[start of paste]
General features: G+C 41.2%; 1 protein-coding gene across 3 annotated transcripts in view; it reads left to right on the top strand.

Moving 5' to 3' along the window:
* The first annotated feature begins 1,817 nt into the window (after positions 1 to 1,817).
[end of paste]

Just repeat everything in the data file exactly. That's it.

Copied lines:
General features: G+C 41.2%; 1 protein-coding gene across 3 annotated transcripts in view; it reads left to right on the top strand.

Moving 5' to 3' along the window:
* The first annotated feature begins 1,817 nt into the window (after positions 1 to 1,817).